While it may seem odd for the weather pattern to switch from extremely dry to extremely wet in an instant, this is a natural characteristic of the Mediterranean climate of the West Coast. However, there is evidence that climate change is making these episodes of weather whiplash more common now, and the climate models indicate that trend will continue into the future.
Midwest tornado outbreak
At the same time the West was being pounded by a wicked atmospheric river, another storm was moving through the Midwest. While the event was well forecast to produce severe weather and even tornadoes, the ferocity of the storms was somewhat unexpected.
There were several Tornado Emergencies issued by the National Weather Service and in total 15 tornado reports in Missouri and southern Illinois.
On Monday, the storm damage was still being surveyed, but the damage was extensive from winds up to 150 mph.
As the climate has warmed, there has been no clear trend in the number of tornadoes in recent decades. But one trend has emerged as a significant shift: Tornado frequency is increasing east of the Mississippi River over the Mid-South and decreasing over the area traditionally known as Tornado Alley in the lower Plains. This has meant , most often at night — as they did Sunday night — which makes the storms all the more dangerous.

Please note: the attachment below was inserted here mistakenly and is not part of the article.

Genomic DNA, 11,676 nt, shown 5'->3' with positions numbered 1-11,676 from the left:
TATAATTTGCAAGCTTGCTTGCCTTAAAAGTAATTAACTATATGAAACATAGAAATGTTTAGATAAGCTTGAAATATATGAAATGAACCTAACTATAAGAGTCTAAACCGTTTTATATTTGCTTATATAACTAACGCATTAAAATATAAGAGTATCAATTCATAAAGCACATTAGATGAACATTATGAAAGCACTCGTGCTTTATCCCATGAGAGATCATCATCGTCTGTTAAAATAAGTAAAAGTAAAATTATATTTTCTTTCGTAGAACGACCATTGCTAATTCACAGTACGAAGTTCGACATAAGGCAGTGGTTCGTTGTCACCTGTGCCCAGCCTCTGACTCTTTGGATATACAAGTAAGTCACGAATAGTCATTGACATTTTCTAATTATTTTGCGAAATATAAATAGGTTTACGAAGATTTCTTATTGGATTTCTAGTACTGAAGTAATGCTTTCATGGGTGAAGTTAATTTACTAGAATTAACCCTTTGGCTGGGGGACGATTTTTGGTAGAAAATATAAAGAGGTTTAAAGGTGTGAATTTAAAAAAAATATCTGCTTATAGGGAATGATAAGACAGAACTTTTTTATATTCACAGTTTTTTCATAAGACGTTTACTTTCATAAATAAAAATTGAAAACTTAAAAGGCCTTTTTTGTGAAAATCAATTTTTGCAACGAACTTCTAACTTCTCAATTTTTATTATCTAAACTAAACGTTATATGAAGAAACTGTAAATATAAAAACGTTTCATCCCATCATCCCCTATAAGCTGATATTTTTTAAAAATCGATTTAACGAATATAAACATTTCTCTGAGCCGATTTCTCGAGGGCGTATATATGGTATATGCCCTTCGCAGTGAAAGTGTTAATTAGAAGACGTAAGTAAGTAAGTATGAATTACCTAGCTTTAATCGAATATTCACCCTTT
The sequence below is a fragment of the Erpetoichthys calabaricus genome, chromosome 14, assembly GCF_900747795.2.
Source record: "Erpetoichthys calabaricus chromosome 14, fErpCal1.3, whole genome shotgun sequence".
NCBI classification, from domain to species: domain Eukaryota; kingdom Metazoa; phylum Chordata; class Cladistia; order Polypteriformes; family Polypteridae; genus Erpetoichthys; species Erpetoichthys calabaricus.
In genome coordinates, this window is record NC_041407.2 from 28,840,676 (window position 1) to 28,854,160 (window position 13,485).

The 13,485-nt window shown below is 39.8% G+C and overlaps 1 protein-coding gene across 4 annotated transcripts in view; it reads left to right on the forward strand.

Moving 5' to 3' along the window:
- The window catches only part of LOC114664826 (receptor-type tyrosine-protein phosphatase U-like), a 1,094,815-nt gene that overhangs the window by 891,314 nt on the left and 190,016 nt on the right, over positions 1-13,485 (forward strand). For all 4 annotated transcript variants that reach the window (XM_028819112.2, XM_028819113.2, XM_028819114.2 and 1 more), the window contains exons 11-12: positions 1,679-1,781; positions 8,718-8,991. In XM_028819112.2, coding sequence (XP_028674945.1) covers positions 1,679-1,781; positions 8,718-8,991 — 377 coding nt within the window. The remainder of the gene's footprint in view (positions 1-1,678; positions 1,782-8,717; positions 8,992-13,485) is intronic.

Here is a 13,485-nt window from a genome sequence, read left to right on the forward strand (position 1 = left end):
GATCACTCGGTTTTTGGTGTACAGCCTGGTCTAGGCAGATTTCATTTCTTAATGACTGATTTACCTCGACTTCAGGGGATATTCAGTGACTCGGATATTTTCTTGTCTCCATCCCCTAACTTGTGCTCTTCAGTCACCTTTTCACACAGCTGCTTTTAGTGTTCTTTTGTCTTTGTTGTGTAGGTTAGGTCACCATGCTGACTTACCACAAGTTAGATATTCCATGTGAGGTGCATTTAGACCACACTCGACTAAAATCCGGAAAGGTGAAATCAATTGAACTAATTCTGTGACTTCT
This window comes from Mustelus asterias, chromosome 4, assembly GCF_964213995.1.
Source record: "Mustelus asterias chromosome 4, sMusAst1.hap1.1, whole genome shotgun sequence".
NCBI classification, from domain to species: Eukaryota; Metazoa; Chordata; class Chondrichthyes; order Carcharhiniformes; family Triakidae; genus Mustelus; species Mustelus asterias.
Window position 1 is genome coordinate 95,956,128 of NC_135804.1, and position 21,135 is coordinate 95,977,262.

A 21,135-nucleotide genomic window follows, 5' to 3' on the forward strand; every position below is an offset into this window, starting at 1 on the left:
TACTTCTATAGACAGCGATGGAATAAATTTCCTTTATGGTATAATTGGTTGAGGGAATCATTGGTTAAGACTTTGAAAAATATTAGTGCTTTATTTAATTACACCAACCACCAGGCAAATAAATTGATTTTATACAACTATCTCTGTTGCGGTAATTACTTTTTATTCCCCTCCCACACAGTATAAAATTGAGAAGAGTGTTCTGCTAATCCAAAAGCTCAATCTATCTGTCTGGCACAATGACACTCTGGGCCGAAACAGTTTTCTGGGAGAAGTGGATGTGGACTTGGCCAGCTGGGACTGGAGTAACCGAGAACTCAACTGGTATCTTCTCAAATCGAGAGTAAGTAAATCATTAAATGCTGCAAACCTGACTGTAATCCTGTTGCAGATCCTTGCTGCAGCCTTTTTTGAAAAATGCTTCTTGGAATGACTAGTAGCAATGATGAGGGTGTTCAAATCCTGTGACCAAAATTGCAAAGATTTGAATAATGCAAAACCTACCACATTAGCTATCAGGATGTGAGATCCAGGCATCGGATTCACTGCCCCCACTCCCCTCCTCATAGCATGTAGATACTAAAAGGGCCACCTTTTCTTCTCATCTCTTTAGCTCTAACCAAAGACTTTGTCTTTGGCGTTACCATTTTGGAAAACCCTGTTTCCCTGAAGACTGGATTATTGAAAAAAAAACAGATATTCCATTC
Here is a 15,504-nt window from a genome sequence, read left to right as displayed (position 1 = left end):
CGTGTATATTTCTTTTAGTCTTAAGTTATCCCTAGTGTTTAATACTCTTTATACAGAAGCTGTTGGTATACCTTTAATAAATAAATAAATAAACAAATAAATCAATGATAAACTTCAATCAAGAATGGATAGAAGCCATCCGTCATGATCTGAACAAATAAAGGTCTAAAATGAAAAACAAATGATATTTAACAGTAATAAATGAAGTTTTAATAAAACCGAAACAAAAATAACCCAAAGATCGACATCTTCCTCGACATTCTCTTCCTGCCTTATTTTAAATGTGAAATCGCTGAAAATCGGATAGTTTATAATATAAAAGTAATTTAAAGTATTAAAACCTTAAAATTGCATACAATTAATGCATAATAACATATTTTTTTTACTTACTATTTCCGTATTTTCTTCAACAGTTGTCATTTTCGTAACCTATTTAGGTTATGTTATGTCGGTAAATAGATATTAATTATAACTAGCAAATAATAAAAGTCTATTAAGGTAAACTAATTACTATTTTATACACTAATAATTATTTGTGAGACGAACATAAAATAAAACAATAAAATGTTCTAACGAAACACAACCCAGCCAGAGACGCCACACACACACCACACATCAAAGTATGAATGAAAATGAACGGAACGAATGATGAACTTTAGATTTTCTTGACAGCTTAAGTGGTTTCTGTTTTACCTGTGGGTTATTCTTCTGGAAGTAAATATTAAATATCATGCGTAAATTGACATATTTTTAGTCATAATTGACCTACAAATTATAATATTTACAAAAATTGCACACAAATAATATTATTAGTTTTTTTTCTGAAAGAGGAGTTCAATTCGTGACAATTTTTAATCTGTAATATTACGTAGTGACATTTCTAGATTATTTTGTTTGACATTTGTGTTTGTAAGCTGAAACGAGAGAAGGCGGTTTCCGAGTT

Nor’easter “bomb cyclone”
The storm responsible for the outbreak of tornadoes in the nation’s midsection is now moving east. Just like the Pacific storm, this system will slow, bend and be forced to circulate more intensely by the Canadian blocking. Thus, what happened in the eastern Pacific will replicate itself along the East Coast, just not quite as strongly.
Heavy rain will move from the Ohio Valley into the Northeast Monday night and Tuesday as a coastal storm rapidly intensifies east of New Jersey. By Tuesday afternoon, the storm’s barometric pressure will drop down to the equivalent of a Category 2 hurricane.
Storms that exhibit rapid pressure drops often overperform in terms of wind gusts. Eastern Long Island and southeast New England will see gusts over 60 mph, with some potential for wind gusts over hurricane force (75 mph+). With leaves still on the trees and very heavy rain softening up the ground, the potential for downed trees and power lines, and well as power outages, are possible, especially along the coast.
With a prolonged onshore flow, coastal areas prone to flooding should expect at least minor flooding issues at times of high tides. The storm will wind down on Wednesday morning, having dropped 3 to 5 inches of rain in its wake, adding to what has been one a very wet year for the major cities of the Northeast.
While there has not been much research on changes to the intensity of nor’easters due to climate change, the science shows that rain rates and rain totals will continue to increase due to both a warmer atmosphere and warm ocean.
Typically, the energy release from higher rainfall rates can feedback into more intense cyclones. It stands to reason that a warmer ocean will result in more intense storms. As seen in the graphic below, sea surface temperatures off the Northeast coast are 5 to 10 degrees Fahrenheit above normal. This is not a temporary shift — it is systemic. Research has found that regions like the Gulf of Maine are warming faster than 99% of the oceans.